(I tried to come up with a good Sunday night *NSync joke but couldn’t…)
• Not a good day to be a Kevin Gregg owner. After the Cubs finally scratched out the first two runs of their game versus the Padres this afternoon in the top of the 13th, Chicago’s “still” closer promptly coughed the runs back up, meaning the 3,000 fans left at Petco had to stick around for another few innings if they wanted to see a resolution. Gregg has been bad — to put it mildly — over the last couple of months, posting a sub-1.00 K/BB (0.69) and a 5.62 xFIP (not including today) since the all-star break. He somehow has racked up nine saves over that span, but has allowed multiple baserunners in most of them. Talk about walking on the edge. There hasn’t been too much chatter as to how hot “the goggled one’s” seat is, but even if he was assured the ninth inning job, I don’t know if I could stomach the ERA/WHIP hit (and marginal K loss) as the roto season enters its final stretch.
• Gregg wasn’t the only “closer on a bad team who is tough to own” to fare poorly today. Chia-Jen Lo spoiled a Dallas Keuchel gem by allowing a pair of runs (partly thanks to three free passes) in the top of the ninth, turning a 1-0 lead into a 2-1 deficit (a margin saved by fellow, but opposing, closer Casey Janssen). Lo has also been a trendy pickup in fantasy circles for owners scrounging for saves. He brings the heat with a mid-90’s fastball, but an 7/8 K/BB rate in 10.1 innings is just not going to cut it. He has posted better walk rates in the minors (albeit while dodging injury), but closing in the majors is somewhat of a “here and now” proposition. Regardless, the Astros situation (like the Cubs) is one I’ve recommended avoiding unless you are absolutely in dire need of saves — today just underscored that point.
• I had started pimping J.J. Putz on Twitter. Here’s a guy with strikeout stuff whose velocity and control seemed to be trending back after his elbow injury earlier this season. Couple that with current closer Brad Ziegler‘s platoon/strikeout issues, and he seemed like a great target if you were looking for punchouts and saves the rest of the season. Welp. Of course Putz would suffer a dislocated finger and end up on the disabled list. This wasn’t just a typical “oh, pop it back in” dislocation either — bones protruding through skin, open wounds, infections — blech. Putz vows to be back the day he is available; he probably doesn’t need to be rostered in standard leagues right now unless you have like 10 DL slots and want to burn one, but he’s someone to watch in September. Ziegler hasn’t been perfect lately and Heath Bell is pitching like — well — last year’s Heath Bell.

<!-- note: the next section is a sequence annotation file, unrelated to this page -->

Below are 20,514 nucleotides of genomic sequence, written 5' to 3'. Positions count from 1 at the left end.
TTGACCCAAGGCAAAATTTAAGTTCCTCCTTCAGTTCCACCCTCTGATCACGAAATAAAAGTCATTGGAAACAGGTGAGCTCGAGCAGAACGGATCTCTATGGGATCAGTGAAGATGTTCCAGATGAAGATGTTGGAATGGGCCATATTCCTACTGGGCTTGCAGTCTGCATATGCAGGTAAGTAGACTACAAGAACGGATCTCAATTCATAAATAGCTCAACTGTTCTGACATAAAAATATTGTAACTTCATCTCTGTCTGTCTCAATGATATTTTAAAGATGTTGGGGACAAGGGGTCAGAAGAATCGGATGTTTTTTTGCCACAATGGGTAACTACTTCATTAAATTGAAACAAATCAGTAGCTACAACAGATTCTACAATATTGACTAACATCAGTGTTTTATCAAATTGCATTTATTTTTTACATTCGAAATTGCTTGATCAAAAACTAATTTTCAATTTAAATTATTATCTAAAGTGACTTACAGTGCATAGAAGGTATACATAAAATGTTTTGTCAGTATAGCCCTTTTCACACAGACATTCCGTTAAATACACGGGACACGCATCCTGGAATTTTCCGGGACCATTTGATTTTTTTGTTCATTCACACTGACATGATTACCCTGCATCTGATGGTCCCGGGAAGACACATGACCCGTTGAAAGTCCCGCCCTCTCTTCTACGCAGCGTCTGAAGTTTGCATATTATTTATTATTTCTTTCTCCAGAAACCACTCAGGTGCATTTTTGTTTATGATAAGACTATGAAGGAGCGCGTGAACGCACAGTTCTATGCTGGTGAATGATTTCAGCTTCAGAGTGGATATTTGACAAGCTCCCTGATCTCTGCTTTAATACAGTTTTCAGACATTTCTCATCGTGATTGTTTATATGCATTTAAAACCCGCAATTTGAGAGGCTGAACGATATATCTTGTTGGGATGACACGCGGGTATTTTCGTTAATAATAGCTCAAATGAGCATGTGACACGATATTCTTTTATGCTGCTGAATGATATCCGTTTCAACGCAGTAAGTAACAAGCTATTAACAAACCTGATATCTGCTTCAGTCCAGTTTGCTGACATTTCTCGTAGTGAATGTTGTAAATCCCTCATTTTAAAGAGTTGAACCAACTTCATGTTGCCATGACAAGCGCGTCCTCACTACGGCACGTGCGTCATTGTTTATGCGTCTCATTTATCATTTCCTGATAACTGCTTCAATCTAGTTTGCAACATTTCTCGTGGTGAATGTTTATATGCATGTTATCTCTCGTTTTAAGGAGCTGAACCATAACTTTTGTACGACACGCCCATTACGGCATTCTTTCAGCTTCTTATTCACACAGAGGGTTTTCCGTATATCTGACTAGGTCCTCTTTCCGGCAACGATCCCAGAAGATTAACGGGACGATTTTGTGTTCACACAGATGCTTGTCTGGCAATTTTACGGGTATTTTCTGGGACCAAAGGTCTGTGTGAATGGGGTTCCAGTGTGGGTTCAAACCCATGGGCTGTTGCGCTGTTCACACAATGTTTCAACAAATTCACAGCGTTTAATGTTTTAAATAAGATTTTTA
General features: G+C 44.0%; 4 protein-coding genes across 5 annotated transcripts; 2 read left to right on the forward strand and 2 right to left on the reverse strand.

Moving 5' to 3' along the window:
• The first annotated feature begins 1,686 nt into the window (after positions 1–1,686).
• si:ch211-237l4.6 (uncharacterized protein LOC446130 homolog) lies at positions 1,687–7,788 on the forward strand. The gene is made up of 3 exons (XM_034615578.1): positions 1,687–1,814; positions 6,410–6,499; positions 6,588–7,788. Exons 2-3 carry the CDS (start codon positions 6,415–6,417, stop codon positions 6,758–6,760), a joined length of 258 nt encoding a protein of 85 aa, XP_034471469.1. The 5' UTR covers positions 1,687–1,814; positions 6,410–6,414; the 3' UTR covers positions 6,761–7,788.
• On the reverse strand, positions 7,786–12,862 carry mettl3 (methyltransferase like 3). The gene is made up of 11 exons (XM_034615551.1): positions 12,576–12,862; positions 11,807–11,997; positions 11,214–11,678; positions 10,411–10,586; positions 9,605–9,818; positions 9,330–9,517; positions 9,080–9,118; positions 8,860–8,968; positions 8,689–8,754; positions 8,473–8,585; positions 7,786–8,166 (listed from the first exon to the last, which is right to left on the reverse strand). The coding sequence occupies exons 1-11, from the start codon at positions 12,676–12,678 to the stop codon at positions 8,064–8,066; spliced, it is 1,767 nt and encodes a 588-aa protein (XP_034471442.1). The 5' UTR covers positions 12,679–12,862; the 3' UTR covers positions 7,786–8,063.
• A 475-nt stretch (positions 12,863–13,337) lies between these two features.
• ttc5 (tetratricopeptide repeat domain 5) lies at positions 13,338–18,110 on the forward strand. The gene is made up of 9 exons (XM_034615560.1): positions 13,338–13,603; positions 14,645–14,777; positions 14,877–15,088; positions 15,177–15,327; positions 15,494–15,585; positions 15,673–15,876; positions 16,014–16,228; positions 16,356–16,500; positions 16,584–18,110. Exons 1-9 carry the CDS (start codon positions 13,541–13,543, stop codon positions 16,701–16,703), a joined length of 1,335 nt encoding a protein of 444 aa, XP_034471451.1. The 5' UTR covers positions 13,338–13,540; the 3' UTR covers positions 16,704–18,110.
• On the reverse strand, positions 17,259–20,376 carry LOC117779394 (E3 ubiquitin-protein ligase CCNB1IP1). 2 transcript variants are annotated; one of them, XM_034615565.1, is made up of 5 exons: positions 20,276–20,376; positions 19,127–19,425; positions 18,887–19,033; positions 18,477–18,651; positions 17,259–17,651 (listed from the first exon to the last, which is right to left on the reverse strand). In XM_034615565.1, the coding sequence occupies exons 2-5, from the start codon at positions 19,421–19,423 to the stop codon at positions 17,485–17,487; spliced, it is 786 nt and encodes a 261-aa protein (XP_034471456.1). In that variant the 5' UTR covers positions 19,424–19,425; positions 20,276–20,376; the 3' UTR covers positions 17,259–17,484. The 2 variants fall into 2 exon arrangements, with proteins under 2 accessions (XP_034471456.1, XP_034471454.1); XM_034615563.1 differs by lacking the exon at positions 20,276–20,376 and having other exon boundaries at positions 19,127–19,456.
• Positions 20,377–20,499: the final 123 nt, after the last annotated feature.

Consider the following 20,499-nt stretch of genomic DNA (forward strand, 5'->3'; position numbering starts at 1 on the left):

• Quick hits: Rex Brothers notched another save today. I still don’t believe he’s an elite option because of his SIERA (3.31) but his mark is plenty good enough to hold the job down. He’s a good keeper buy for next year if Rafael Betancourt‘s elbow issue is anything even quasi-major. Ernesto Frieri got save number 27 yesterday — for now he appears to be back out of Mike Scioscia’s doghouse, although we know that could always change in a hurry. Frieri owners with bench spots open might want to keep Dane de la Rosa rostered as a handcuff for at least another week or two. LaTroy Hawkins blew up in a non-save situation today. It was ugly. That said, outside of maybe David Aardsma, the Mets don’t really have anyone to turn to, so expect him to get the next opportunity.
[Green light, yellow light, red light: the colors represent the volatility of the bullpen order.]